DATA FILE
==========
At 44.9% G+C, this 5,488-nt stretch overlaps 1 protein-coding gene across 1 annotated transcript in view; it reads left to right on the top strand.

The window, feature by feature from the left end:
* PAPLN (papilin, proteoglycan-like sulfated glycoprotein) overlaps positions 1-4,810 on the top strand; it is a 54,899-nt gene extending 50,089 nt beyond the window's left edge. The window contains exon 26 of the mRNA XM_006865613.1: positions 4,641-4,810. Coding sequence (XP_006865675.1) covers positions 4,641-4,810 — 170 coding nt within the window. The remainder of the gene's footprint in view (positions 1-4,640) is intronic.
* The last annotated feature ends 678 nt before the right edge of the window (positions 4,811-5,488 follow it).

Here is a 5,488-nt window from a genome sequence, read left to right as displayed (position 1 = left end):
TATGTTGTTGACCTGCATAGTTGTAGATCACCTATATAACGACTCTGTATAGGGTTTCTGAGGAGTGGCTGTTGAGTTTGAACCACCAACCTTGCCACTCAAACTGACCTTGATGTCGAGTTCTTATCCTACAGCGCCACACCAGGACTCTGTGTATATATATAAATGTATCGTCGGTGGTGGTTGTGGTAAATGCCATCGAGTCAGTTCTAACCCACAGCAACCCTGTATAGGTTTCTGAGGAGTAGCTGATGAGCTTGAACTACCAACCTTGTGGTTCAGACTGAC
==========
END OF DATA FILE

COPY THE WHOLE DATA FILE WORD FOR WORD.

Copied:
At 44.9% G+C, this 5,488-nt stretch overlaps 1 protein-coding gene across 1 annotated transcript in view; it reads left to right on the top strand.

The window, feature by feature from the left end:
* PAPLN (papilin, proteoglycan-like sulfated glycoprotein) overlaps positions 1-4,810 on the top strand; it is a 54,899-nt gene extending 50,089 nt beyond the window's left edge. The window contains exon 26 of the mRNA XM_006865613.1: positions 4,641-4,810. Coding sequence (XP_006865675.1) covers positions 4,641-4,810 — 170 coding nt within the window. The remainder of the gene's footprint in view (positions 1-4,640) is intronic.
* The last annotated feature ends 678 nt before the right edge of the window (positions 4,811-5,488 follow it).

Here is a 5,488-nt window from a genome sequence, read left to right as displayed (position 1 = left end):
TATGTTGTTGACCTGCATAGTTGTAGATCACCTATATAACGACTCTGTATAGGGTTTCTGAGGAGTGGCTGTTGAGTTTGAACCACCAACCTTGCCACTCAAACTGACCTTGATGTCGAGTTCTTATCCTACAGCGCCACACCAGGACTCTGTGTATATATATAAATGTATCGTCGGTGGTGGTTGTGGTAAATGCCATCGAGTCAGTTCTAACCCACAGCAACCCTGTATAGGTTTCTGAGGAGTAGCTGATGAGCTTGAACTACCAACCTTGTGGTTCAGACTGAC